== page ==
‘Local History has two essential ingredients – people and place. Together they have interacted to produce changing but particular historical experiences in the many differing areas of England. The material and documentary evidence of local lives in the past stretches from the archaeological and landscape clues of prehistory, and the earliest written records of the Saxon period to the present day. An obvious starting point is curiosity about a particular place. Yet this is only part of any definition of ‘local’. Without the people physical place is a passive ingredient, devoid of historical significance. The common agenda for local history arises from the concern with people, place and community. It includes such basic questions as who lived here? How many of them? How, when and why were settlements made? Did they grow,declineor shift. How has human agency moulded the landscape? Did the physical setting in turn affect peoples lives?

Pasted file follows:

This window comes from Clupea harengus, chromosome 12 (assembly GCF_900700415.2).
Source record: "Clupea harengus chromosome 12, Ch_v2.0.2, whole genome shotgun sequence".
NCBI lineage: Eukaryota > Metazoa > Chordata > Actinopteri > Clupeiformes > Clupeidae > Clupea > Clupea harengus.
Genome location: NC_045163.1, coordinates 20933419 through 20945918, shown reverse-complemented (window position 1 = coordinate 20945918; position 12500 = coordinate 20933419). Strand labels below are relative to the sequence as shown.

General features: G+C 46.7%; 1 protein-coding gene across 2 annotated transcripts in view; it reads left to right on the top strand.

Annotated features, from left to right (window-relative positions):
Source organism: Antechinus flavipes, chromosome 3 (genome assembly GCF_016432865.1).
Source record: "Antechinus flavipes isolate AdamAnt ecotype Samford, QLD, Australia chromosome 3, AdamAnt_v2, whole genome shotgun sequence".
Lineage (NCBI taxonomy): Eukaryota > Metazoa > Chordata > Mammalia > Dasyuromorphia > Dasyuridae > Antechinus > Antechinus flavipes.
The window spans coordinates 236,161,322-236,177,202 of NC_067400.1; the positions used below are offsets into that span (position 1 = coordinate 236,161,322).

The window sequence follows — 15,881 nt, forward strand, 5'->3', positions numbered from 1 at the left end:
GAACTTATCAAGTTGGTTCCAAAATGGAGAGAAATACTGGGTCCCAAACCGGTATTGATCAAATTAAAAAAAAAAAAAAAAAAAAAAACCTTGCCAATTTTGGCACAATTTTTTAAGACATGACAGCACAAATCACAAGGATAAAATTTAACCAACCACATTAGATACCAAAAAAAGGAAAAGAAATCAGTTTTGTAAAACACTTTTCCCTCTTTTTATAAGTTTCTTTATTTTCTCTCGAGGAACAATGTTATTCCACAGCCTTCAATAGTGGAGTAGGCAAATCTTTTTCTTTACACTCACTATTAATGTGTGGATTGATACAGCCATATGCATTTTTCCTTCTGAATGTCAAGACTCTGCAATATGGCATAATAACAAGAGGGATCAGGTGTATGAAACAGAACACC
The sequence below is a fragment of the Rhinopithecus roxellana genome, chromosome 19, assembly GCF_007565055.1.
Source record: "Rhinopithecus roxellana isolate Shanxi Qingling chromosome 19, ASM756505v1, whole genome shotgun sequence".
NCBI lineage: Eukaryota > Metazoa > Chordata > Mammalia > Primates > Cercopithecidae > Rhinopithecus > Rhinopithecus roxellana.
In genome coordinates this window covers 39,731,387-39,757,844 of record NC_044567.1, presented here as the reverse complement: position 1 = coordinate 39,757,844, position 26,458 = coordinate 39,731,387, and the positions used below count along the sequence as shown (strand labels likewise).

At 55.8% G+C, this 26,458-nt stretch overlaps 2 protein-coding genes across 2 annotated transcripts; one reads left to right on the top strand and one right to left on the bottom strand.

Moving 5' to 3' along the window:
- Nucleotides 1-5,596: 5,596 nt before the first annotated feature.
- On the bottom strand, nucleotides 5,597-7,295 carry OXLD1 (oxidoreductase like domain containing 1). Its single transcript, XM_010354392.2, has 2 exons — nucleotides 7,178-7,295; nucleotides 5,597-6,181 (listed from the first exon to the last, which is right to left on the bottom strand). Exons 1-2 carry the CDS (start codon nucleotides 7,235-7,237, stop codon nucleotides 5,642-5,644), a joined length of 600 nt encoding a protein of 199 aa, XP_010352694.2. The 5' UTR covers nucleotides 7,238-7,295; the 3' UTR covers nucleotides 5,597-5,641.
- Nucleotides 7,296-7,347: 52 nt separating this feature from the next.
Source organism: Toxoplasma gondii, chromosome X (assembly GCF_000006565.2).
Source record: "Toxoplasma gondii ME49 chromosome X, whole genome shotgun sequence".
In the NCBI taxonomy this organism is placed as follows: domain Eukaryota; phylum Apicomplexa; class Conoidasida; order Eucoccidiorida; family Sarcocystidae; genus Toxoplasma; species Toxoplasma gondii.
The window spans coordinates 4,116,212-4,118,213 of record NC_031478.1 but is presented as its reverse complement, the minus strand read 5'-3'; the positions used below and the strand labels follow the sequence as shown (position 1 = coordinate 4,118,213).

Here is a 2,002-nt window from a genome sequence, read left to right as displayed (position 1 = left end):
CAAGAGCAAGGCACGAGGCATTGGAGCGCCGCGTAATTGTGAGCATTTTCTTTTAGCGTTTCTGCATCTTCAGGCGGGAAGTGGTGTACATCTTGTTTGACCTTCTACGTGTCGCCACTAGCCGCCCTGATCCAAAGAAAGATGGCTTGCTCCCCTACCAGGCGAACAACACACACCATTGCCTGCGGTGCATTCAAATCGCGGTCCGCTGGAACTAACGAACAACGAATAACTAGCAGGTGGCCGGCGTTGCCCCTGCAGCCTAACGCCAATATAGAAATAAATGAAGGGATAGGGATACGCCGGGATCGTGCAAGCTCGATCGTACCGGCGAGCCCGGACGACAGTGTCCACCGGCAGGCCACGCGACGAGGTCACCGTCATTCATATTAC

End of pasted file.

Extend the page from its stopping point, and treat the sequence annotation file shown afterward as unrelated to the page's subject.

What work did men, women and children do? How were they governed and educated? Did they take part in religious worship? What were their social relationships and attitudes?

How should you start to build up the picture? Doing local history is like tackling a very large jigsaw puzzle where all the pieces are not kept in the same box and some may ultimately turn out to be missing.

Local history research need not and should not be a solitary pursuit. In becoming a local historian you are joining many thousands of other enthusiasts who share your curiosity and who frequently have useful knowledge expertise and ideas.

Finally never underestimate your possible contribution to new knowledge and understanding in local history. Many places have never had a local history written; the others need gaps filled and revisions made in what has already been done.”